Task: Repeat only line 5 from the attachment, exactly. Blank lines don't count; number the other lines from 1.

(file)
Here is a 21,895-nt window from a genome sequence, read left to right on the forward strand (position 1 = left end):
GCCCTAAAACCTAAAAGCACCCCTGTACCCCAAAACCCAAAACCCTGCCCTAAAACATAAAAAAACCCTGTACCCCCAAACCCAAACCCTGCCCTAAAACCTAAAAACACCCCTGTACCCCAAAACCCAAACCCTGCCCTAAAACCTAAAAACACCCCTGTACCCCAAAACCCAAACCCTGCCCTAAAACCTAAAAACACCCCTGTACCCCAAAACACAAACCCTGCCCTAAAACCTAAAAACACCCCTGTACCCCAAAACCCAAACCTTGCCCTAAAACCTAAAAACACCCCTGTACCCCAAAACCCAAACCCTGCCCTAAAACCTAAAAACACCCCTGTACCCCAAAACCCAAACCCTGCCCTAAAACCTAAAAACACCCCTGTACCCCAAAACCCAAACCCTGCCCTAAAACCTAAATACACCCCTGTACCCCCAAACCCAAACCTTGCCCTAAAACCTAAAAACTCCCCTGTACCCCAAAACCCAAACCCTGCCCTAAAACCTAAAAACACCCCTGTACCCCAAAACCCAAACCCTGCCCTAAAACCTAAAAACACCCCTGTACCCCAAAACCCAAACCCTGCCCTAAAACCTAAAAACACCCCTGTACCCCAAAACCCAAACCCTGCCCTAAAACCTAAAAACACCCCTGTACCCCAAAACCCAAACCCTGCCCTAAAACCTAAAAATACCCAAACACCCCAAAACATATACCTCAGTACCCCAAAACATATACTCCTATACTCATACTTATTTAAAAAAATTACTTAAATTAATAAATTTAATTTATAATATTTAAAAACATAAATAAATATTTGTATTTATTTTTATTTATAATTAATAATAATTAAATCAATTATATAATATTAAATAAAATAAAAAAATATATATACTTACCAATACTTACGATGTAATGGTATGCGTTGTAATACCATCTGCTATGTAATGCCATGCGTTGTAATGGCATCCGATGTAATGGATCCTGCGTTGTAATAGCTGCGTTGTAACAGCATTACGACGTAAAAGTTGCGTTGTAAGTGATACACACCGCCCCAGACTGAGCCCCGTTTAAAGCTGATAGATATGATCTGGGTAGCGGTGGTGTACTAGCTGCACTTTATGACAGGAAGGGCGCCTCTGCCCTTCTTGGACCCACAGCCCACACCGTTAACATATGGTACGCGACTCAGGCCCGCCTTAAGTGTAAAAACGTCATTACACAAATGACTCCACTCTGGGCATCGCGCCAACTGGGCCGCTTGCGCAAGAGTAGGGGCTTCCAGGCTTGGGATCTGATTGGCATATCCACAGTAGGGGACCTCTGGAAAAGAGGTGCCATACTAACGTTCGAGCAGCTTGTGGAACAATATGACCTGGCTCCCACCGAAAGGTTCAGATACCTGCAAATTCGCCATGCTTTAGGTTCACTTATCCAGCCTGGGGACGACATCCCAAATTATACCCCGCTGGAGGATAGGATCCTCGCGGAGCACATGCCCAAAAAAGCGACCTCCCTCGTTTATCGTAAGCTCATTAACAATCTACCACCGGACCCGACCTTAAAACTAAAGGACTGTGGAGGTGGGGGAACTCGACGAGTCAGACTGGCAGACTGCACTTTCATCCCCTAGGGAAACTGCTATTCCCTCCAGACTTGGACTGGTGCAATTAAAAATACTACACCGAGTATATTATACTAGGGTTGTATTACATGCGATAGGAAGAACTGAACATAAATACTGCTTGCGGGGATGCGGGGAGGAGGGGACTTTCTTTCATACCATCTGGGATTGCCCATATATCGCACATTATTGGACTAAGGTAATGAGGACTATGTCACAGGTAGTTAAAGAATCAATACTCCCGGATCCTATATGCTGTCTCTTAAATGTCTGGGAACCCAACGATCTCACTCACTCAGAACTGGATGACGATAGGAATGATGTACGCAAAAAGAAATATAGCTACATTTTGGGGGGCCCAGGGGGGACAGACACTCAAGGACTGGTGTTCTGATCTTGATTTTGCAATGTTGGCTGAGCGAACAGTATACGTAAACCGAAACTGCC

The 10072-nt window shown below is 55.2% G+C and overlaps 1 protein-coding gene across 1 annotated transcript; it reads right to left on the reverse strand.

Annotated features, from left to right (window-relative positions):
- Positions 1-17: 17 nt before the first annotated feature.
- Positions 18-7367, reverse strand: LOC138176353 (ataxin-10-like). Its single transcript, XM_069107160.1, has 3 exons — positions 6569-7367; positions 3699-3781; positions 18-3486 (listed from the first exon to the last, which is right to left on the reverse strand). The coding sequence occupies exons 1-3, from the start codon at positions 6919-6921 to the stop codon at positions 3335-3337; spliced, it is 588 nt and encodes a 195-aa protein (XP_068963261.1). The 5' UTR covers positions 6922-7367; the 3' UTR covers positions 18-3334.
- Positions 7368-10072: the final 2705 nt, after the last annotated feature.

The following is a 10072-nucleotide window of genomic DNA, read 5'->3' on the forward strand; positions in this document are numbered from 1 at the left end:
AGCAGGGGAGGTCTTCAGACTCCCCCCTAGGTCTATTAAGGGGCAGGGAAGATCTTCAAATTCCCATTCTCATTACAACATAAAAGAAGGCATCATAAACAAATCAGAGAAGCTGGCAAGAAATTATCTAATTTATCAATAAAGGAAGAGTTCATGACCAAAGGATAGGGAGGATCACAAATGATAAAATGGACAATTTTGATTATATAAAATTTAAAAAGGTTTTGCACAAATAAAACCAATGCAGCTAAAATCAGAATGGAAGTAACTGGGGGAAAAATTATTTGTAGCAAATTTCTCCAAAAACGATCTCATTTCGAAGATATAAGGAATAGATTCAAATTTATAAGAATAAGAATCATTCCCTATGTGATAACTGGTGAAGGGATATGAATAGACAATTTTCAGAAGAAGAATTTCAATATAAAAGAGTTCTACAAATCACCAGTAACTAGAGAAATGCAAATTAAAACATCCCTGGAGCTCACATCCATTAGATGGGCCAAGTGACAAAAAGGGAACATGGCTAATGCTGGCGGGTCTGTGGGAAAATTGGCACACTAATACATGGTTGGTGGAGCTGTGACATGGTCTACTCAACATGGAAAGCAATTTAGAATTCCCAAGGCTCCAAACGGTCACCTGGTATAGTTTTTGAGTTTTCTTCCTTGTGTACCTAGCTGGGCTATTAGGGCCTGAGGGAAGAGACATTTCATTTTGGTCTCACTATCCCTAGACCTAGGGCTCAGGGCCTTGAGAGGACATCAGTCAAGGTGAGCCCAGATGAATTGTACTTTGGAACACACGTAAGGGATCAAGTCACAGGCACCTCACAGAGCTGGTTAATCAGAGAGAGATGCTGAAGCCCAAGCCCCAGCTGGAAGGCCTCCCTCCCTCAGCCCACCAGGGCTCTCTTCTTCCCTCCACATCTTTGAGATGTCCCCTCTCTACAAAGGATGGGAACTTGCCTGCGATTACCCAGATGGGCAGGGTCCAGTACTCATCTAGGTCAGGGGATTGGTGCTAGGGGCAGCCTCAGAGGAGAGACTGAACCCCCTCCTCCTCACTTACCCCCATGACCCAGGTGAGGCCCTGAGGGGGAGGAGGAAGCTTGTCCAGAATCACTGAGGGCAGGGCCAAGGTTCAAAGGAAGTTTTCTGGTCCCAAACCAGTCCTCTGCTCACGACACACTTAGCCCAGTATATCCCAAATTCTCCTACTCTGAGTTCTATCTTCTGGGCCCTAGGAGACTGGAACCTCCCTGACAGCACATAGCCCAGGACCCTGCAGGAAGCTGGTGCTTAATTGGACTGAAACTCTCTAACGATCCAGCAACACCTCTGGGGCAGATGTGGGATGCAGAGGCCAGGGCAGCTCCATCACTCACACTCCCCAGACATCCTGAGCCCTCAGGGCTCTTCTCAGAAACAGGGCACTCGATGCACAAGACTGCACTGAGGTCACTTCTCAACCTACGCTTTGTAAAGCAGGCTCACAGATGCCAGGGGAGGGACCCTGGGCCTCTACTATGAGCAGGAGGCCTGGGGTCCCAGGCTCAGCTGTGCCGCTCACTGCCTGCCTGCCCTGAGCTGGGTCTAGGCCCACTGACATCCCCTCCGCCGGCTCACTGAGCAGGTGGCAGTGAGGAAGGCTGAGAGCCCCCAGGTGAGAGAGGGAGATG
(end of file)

- Positions 1-17: 17 nt before the first annotated feature.